Chuka Umunna: Brown 'cuts' denials hurt Labour's credibility
Shadow business secretary Chuka Umunna has blamed Gordon Brown for Labour's struggle to convince voters it can be trusted to run the economy again.
He said the former PM's refusal to use the word "cuts" during the 2010 election made people think Labour was not serious about clearing the deficit.
He also suggested the next election would be the "nastiest" yet.
The comments came in an interview with Labour's former communications chief Alastair Campbell in GQ magazine.
Mr Campbell suggested one reason why Labour was not further ahead in the opinion polls was that it had allowed the Conservatives to blame Labour for the economic "mess" the country was in.
"I do think we need to talk more proudly about our record," said Mr Umunna.
"We do need to explain and rebut this notion that we crashed the car.
"My view is that the seeds were sown under the last government and Gordon [Brown] - for whom I have a lot of respect - his refusal to use the word 'cuts' [as applied to Labour] in trying to frame the economic debate as [Labour] investment versus [Tory] cuts gave the impression we didn't understand that debt and deficit would have to be dealt with."
He added that Labour "left the country in a far better state" than it had been in 1997.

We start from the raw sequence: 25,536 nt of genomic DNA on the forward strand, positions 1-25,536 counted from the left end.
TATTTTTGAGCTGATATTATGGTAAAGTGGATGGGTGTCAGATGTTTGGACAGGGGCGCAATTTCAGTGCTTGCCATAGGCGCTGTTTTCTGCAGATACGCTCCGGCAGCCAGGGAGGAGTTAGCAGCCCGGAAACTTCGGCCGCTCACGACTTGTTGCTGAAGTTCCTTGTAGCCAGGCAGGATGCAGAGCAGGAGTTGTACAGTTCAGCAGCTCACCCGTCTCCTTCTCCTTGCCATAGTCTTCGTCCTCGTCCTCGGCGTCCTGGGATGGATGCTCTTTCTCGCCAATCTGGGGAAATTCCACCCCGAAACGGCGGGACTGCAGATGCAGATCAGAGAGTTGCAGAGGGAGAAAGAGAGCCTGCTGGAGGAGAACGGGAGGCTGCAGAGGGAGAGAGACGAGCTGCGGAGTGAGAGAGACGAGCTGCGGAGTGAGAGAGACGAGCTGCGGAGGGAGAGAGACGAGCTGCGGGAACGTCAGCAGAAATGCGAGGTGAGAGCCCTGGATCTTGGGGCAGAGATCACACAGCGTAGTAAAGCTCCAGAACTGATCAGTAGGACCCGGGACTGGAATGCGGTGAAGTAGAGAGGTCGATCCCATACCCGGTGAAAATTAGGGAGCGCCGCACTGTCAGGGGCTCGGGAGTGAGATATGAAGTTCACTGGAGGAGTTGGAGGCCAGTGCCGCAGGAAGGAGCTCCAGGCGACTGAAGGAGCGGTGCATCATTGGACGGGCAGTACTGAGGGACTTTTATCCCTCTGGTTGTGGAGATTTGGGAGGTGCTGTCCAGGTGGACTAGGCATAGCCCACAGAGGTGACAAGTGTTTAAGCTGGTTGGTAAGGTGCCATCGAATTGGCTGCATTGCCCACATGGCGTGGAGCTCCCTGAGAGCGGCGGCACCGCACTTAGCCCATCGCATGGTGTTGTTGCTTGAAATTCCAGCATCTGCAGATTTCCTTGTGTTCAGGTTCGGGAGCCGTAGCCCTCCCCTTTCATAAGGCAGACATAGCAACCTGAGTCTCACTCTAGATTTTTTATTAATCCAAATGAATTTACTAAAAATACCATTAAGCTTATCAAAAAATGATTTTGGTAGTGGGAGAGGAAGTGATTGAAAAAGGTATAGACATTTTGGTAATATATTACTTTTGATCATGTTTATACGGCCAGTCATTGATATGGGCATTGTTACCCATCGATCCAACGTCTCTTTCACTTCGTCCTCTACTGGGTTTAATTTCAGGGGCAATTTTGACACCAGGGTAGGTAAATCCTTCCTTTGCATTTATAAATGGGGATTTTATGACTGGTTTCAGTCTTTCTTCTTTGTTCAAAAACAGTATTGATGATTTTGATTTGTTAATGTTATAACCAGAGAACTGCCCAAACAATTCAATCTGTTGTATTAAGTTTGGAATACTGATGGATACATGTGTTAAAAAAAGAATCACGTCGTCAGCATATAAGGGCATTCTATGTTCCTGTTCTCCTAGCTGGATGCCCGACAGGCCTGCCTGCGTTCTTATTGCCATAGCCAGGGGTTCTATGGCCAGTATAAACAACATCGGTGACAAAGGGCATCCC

Mr Umunna said he thought it was possible for Labour to win a majority in next year's general election, which would be the "nastiest" to date.
"I don't know if we will but we can, if we make the right calls, if we focus on people and their ambitions and not on the bubble at Westminster," he told Mr Campbell.
He said Labour had "to tell a hopeful, optimistic, aspirational story that relates to their lives".
Mr Campbell suggested "and with more energy". Mr Umunna replied: "With even more energy. And it is a team, not just Ed Miliband, we all have to play our part."
In a separate interview for women's magazine Red, the Labour leader repeated his desire to recruit more women MPs, saying: "We've got to get to 50% in the future, and we've got to get to 50% of women MPs in Parliament for Labour."
He also addressed claims he has an image problem - and that it is damaging his party's prospects of gaining an overall majority next year, suggesting voters wanted "substance" not "triviality".
He dismissed suggestions his wife, Justine Thornton, was about to step into the election spotlight as part of an effort to make him seem "more normal".
Asked about being forced to apologise for posing with a copy of The Sun, he said: "I just thought I was promoting England's World Cup bid.
"But here's the interesting thing, which goes to this point about empathy and decency - the easy thing to do would be never to admit I'd made a mistake."
He also admitted his relationship with his brother David, whom he beat to the Labour leadership in 2010, was still strained.
"It's hard, but yes. We talk quite a bit. About politics, about my mum, what's going on with his kids and my kids... you know," he said.